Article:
In this regard, he insisted on the need to join forces to move the project forward. “We set the objective, but taking into account that here we have to add everyone, the public initiative and the private initiative, and the fundamental investments in offshore wind will be private. In storage, at this time, the fundamental investments are public in Salto de Chira or in upcoming storages that we will announce and that are also public,” he specified. “That is, it is the sum of public and private efforts, public investments and private investments, that will allow these objectives to be achieved.”

In this sense, he explained that, on the one hand, the Agenda will be debated in two large groups with interested agents from Gran Canaria: social organizations, installation companies, producers and operators of the system, associations, the ULPGC and the technology centers, among others. And, on the other hand, the citizen participation process will also be launched through the Cabildo website, where you can access the complete document, the executive summary and a easy reading. 

At this point, he highlighted that Gran Canaria’s commitment in this regard is clear and transparent, and emphasized that each of the islands must comply with the decarbonization objectives set at the European, state and regional levels.

“We have been governing the Cabildo of Gran Canaria for more than eight years. In this short space of time, the energy scenario has changed. We have left the era of fossil fuels and entered the era of renewable energy. The energy transition is happening throughout Europe and also in the archipelago and in Gran Canaria,” he stated. “Now, we must stay the course. Let us keep our sights firmly fixed on our objectives. This is the key to a healthier planet and Island, more affordable prices and our long-term energy sovereignty,” he reflected.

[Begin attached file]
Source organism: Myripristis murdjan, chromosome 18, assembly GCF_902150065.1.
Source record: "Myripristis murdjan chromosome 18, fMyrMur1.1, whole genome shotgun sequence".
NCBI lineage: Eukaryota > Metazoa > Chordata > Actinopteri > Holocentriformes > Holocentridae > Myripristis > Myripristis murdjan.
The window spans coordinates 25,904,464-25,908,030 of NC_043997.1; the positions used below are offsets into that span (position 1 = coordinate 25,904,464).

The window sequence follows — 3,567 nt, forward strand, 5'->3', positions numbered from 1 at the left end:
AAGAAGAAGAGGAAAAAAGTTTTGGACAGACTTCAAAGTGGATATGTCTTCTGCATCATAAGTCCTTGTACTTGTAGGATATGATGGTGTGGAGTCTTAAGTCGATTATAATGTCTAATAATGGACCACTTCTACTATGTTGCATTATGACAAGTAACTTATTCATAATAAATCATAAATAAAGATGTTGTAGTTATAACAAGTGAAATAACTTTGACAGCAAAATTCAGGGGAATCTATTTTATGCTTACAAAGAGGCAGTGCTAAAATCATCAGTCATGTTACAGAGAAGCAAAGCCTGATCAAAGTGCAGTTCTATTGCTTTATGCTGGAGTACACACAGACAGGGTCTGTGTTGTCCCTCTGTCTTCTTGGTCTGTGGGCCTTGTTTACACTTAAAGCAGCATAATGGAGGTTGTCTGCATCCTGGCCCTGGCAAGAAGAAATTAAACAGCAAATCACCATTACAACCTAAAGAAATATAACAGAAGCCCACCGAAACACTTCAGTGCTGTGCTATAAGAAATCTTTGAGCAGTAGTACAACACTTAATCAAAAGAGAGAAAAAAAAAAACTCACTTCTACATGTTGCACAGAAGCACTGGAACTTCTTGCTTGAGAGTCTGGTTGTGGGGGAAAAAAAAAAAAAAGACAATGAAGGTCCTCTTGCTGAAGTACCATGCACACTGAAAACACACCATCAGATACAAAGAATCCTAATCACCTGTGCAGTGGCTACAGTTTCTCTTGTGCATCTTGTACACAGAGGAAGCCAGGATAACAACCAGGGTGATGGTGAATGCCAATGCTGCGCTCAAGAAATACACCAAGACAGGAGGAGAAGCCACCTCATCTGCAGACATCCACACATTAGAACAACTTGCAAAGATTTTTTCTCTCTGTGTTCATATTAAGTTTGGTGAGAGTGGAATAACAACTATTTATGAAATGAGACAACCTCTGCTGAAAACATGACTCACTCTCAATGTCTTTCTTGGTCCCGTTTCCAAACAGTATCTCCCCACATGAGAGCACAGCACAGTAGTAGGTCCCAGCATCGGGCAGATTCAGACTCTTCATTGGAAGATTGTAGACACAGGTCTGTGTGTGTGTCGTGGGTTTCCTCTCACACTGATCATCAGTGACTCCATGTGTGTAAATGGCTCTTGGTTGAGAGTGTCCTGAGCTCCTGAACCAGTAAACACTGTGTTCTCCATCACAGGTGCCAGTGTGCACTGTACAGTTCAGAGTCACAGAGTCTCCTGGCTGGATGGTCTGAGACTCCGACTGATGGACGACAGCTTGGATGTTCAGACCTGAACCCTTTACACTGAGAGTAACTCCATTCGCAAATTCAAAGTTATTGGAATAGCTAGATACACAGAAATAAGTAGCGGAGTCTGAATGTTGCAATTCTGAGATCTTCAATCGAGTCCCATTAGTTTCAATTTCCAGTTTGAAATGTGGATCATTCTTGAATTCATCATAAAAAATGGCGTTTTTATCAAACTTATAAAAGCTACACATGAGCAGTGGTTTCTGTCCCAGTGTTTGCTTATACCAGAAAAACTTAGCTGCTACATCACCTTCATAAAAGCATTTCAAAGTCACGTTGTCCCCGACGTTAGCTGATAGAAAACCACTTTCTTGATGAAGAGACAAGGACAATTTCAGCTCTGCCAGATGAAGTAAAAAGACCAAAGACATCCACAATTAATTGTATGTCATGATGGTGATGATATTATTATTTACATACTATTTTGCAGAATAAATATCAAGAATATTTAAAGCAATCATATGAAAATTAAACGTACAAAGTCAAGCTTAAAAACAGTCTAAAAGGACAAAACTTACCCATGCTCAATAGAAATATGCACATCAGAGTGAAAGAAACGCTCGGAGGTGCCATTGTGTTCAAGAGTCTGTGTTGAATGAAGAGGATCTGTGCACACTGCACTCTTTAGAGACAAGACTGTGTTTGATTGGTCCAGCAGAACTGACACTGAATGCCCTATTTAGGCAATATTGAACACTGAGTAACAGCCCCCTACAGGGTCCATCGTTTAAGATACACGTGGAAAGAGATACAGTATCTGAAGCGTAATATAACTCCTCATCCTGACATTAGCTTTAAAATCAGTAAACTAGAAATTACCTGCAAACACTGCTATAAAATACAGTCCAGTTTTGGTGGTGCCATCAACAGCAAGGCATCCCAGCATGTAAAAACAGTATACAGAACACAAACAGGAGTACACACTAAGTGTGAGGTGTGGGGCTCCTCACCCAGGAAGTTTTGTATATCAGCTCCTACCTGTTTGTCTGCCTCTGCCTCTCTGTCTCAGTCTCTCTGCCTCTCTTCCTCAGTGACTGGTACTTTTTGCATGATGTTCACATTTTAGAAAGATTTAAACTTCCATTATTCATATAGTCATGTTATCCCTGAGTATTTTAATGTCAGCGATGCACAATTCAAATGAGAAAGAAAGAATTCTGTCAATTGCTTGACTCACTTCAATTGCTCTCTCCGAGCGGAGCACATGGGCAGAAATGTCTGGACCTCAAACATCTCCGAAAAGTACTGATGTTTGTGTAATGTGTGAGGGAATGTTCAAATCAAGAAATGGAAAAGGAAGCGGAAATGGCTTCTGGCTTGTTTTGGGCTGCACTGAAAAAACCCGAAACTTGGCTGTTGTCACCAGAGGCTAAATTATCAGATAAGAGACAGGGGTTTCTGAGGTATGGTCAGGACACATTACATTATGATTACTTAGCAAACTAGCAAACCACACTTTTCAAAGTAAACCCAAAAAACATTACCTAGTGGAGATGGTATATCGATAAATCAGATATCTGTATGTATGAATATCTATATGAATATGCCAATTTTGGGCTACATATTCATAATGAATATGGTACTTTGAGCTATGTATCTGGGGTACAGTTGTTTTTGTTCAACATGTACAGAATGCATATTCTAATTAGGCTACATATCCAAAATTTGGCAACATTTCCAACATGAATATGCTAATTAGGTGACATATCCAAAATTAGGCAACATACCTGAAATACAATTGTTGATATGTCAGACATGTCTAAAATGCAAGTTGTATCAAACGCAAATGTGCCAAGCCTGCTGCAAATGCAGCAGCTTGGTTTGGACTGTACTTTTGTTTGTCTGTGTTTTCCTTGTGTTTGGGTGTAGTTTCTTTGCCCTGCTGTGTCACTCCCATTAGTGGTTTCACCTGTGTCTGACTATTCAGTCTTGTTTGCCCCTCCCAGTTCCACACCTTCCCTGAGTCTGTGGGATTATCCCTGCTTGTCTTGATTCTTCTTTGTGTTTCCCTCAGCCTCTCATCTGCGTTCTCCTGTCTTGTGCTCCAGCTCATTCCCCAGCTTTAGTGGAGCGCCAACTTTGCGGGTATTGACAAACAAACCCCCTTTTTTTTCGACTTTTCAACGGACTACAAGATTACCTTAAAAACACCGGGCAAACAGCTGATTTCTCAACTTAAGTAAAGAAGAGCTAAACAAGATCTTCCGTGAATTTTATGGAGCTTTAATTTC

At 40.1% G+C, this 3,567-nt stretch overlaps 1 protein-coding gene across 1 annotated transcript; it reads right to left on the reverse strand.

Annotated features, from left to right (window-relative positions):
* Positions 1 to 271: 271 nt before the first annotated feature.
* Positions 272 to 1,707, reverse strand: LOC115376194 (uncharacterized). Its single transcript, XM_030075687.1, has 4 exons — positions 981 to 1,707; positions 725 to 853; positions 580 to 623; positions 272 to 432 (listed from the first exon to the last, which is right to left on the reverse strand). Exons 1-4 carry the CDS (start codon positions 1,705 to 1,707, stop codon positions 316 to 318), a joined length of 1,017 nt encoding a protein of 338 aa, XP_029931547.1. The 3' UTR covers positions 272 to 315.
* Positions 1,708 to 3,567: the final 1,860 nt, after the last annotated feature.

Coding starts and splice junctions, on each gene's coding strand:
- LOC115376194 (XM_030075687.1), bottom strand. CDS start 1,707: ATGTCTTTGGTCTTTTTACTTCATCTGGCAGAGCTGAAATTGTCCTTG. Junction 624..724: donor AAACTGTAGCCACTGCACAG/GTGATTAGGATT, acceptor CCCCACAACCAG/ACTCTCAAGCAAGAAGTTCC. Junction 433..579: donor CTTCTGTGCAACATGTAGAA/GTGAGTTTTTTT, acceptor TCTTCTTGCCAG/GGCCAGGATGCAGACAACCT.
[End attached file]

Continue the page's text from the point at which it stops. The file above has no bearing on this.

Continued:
Concretion of the energy demand of the Island and the actions to cover it

Regarding the values that support the Agenda, the president of Gran Canaria highlighted that they are focused on emphasizing innovation in the development of renewable technologies, highlighting the importance of guaranteeing security of supply, underlining landscape integration and environmental sustainability, and show commitment to citizen participation in the energy transition process.

“We intend to significantly increase the presence of wind energy on land and at sea, as well as increase the production of photovoltaic energy and promote self-consumption” he insisted. “In addition, we plan to boost large-scale storage, through pumped hydro and electrochemical batteries, electrify transportation and other sectors, and improve energy efficiency in general.”

And, as he highlighted, the document works in parallel with three main axes. The first is based on the forecast of electricity demand that must be covered in 2030 and 2040. And, on the other hand, the renewable potential available to the Island is identified, through geographic information systems, with which it has been specified the capacity that Gran Canaria has to produce clean energy through solar photovoltaic, onshore wind and offshore wind technology.